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Washington Logger Expands into Firewood
Gulley Logging Turns to Multitek Firewood Processor for High-Volume Production
By Thomas C. Dolan
Date Posted: 2/1/2006
ROY, Washington — Gulley Logging, which has recently added a firewood component to its business, was started by Andy Gulley in 1992 when he was only 22.
Given the hard times that many logging companies are going through, along with the fact that many young people are turning toward more secure ways of making a living, why did he do it?
“I’m still trying to figure out why,” said Andy. “I suppose I just wanted to see if I could do it.”
Andy was born in Yosemite National Park. The family moved to Washington the following year when his father got a job operating heavy equipment for the Centralia Steam Plant. He later worked for Mueller & Cameron, a logging company that also sold firewood.
Andy, who grew up with four siblings, worked at the same company through junior and senior high school. He worked mainly in the firewood operations and the maintenance shops, “doing whatever needed to be done,” he recalled.
After graduating from high school, Andy went to work for Erickson Logging out of Eatonville, but he started doing his own small logging jobs in 1989 part-time before venturing into business full-time in 1992.
Andy said business growth has been “fairly smooth” with no big ups or downs. “I started doing little landowner jobs, then gradually kept buying equipment to do bigger jobs for various timber companies, mills, and brokers.”
His first piece of equipment was a Garret 22 cable skidder, which he purchased used from Erickson. In about 1995 he purchased a John Deere 440 grapple skidder, then got a United 7640 truck-mounted log loader on a Peterbilt truck. About three years later he traded his John Deere grapple skidder for a 548 model, and about the same time he purchased a Linkbelt 3400 log loader. In 2000 he bought his first Hahn processor, which he still uses today. In 2004 he added a John Deere 640 skidder, and last year he bought a John Deere 690 DLC with a Waratah processing head. He has two logging trucks, a 1973 Kenworth self-loading ‘short logger’ that he bought in 1996 and a 1989 Peterbilt for hauling long wood, purchased in 2005.
The success he has achieved is due in large part to his employees and sub-contractors, said Andy. His two full-time employees are relatively recent additions. Before that, Andy did all the work himself.
Andy hired Roy Goodin in 2004. Roy, 71, “has a wealth of experience,” Andy noted. “He’s the first one there every morning and does not stop until it’s time to go home.”
Last fall he hired Travis Andersen. Travis, 21, “is still learning the trade but is really picking it up quick,” said Andy.
“When we’re working, no one person is more important than the other,” said Andy. “We all work together as a good team.”
Andy feels fortunate to have this crew for, “Logging is hard work, and one of the problems in the industry is finding quality people who are willing to work hard. A lot of people don’t want to get up early in the morning.”
Andy gets up at 4:30 a.m. to get ready to go to work. He and his crew work from 6 a.m. to 3 p.m. Plus, Andy spends an average of four hours in the afternoon and night, looking at jobs, preparing bids, performing maintenance, picking up parts and supplies, and making sure everybody has what he needs for work the next day. He goes to bed about 10 p.m.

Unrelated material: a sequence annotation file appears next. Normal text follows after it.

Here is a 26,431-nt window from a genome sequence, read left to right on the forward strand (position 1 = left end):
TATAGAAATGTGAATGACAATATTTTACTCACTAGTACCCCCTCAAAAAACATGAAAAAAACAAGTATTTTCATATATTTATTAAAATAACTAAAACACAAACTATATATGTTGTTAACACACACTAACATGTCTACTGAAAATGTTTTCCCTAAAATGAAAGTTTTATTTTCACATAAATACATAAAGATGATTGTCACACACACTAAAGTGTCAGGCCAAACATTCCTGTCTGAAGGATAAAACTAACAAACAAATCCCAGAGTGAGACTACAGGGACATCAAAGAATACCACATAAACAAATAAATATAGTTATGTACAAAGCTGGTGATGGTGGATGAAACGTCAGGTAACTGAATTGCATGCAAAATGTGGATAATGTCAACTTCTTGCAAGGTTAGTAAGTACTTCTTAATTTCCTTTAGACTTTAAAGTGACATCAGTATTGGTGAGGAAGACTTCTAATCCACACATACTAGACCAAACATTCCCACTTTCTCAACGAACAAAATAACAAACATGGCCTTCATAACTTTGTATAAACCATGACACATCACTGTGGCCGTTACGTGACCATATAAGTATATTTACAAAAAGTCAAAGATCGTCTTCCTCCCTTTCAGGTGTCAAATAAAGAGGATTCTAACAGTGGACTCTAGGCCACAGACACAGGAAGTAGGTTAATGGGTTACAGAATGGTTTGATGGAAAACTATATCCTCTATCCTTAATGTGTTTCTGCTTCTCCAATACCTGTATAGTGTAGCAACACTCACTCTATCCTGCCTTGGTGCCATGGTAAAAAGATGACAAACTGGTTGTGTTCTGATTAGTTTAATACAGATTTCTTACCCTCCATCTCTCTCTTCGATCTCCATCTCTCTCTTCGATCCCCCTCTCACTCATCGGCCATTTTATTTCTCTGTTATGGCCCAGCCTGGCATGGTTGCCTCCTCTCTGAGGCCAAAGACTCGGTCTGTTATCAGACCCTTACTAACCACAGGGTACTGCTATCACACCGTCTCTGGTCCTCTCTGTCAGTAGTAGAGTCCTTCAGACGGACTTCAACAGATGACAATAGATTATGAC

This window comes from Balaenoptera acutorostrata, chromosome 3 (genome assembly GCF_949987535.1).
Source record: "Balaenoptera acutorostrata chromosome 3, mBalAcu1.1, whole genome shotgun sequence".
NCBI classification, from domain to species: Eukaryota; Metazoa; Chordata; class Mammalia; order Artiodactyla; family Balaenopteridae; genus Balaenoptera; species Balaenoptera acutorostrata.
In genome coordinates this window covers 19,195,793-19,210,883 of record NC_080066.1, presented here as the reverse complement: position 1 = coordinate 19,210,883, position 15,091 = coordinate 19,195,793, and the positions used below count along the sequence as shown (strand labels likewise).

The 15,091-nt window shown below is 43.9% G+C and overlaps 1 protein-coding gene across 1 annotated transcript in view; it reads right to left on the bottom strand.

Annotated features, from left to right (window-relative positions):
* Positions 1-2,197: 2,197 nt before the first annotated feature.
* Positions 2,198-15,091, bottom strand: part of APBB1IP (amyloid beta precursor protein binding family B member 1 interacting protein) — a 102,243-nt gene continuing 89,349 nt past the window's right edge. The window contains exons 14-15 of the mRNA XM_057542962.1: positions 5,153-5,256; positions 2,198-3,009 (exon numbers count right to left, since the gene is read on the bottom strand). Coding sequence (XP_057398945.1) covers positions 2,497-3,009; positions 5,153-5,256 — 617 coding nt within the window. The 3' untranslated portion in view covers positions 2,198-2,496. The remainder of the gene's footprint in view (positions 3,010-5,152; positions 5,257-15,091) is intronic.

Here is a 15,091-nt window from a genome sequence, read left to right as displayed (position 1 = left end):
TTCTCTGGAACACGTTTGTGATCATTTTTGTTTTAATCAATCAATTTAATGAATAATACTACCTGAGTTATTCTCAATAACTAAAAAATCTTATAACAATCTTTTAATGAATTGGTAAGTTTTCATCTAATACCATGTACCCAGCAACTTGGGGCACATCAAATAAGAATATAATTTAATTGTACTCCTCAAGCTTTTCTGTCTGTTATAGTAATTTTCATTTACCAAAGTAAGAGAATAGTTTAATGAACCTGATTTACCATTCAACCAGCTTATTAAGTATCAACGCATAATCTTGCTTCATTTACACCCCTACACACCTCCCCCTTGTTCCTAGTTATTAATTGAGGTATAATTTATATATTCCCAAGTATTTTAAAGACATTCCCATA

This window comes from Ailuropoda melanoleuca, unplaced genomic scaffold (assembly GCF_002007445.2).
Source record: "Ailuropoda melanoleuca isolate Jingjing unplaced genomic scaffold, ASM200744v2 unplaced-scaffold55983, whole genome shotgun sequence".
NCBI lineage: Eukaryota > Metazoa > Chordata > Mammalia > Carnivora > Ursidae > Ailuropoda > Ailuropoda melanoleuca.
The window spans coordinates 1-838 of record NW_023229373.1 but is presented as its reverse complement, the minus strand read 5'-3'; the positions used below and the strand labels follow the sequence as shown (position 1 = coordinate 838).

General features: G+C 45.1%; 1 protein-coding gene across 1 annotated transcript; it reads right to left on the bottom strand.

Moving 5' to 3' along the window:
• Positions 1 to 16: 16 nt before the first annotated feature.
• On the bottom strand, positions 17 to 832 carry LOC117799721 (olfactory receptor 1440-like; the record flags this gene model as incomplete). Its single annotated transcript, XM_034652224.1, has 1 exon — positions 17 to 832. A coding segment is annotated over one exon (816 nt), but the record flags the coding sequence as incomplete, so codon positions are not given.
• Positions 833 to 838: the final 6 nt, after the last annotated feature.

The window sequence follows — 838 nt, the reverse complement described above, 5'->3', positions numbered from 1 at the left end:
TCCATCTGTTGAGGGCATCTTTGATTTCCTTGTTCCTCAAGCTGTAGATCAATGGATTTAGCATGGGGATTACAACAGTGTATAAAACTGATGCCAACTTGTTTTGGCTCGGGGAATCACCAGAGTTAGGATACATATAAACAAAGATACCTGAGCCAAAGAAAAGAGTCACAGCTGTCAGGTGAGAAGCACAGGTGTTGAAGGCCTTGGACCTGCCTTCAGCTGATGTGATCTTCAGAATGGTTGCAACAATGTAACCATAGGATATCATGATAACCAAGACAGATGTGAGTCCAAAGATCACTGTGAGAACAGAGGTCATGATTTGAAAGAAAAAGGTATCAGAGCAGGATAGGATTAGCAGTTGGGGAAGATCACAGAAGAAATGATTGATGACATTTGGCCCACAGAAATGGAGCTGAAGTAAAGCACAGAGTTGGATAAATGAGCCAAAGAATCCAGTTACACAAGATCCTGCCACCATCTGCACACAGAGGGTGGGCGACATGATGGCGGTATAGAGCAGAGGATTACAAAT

Andy also appreciates his sub-contractors. He relies on two timber cutting contractors, Briskey Cutting out of Naches and NTC Services of Eatonville; the sub-contractors work separately or jointly, depending on the job. Andy sub-contracts with Jeff Freitas for loading services with a Case 9030 logging shovel. Andy owns two logging trucks and also contracts for hauling.
The John Deere machines are maintained by a John Deere dealer, Pape Machinery in Fife, and S&S Repair in McKenna takes care of Andy’s other machines.
Andy got a different kind of boost to his business when he married his wife, Carrie, in May 2005. She was a sales representative for one of his customers. Now Carrie does all the bookkeeping, billing and job costing for Andy’s company and prepares and delivers talks for weekly safety meetings.
Andy has a lot of competition in the region, but he found a niche: Fort Lewis, an Army base. “The government is very environmental conscious,” noted Andy. “They have a lot of restrictions that have to be adhered to. There’s a lot of wildlife you have to be careful of, and you have to log so there is no damage to residual timber. A lot of guys aren’t geared up for this type of exacting work, but once we figured out what they wanted and how they wanted it, we were able to do it. So now, brokers come looking for us. We’re the prescription the government is looking for. I constantly drill the crew how it should be done. They pay attention, and we do it right.”
Working for Fort Lewis has been the company’s mainstay in the past, but Andy also has been able to expand into other jobs.
Treesource Industries offered Andy his first big job and was his entry to his government contracts with Fort Lewis. He worked with Treesource until 2005, when the company folded. It didn’t come as a surprise because Andy was aware as Treesource sold off its seven mills, one by one.
Now, most of his work is for Mason County Forest Products in Shelton. He also sub-contracts out to Lewis County Forest Products in Winlock and Ranier Veneer in Graham. He is currently working for Central Pacific Timber out of Chehalis.
Andy is a member of the Washington Contract Loggers Association and the Washington Farm Forestry Association. He processes tree length logs at the rate of 12 million board feet a year.
For the past two to three years Andy also had been producing firewood by hand, but in July 2005 he invested in a Multitek Model 2020LDS firewood processor. “The reason we first got into firewood is that pulp prices were down, so we couldn’t drive the wood to town for a profit,” said Andy. “I’ve been looking at firewood processors for several years off and on, but could never justify the cost. But, as more wood became available, I decided to invest the money.”